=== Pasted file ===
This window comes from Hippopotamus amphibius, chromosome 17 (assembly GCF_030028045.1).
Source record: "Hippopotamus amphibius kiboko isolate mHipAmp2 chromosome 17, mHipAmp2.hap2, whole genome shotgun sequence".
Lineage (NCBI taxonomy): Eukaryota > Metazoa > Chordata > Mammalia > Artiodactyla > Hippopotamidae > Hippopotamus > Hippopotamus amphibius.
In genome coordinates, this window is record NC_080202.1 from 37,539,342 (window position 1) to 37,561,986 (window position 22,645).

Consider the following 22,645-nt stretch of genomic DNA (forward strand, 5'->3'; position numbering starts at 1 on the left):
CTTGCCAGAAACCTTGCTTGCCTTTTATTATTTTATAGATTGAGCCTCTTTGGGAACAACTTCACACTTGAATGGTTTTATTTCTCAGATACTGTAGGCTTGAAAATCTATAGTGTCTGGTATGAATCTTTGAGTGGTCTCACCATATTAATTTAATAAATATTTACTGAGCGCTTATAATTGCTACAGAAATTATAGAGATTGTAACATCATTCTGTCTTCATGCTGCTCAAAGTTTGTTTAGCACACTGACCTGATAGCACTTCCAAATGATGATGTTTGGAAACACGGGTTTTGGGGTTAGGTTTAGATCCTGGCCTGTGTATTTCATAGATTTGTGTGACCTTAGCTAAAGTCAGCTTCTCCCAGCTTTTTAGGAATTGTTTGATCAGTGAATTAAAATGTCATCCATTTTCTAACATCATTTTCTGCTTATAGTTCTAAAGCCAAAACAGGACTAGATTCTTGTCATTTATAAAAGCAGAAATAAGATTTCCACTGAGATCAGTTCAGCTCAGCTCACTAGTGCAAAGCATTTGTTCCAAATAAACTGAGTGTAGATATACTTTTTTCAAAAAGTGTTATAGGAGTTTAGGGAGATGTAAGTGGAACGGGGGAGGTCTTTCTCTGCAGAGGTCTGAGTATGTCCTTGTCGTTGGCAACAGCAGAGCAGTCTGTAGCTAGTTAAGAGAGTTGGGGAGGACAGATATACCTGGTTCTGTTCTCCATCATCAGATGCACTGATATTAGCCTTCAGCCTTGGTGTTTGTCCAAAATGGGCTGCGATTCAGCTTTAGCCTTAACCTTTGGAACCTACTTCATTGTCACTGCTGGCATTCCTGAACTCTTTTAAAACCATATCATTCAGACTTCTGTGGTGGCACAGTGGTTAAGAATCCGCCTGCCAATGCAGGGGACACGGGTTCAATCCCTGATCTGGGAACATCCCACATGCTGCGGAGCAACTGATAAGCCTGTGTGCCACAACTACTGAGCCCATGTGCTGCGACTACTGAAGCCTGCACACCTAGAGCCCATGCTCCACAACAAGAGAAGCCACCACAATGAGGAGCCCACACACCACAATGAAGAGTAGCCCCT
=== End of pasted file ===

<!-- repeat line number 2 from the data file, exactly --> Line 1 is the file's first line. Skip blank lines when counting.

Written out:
Source record: "Hippopotamus amphibius kiboko isolate mHipAmp2 chromosome 17, mHipAmp2.hap2, whole genome shotgun sequence".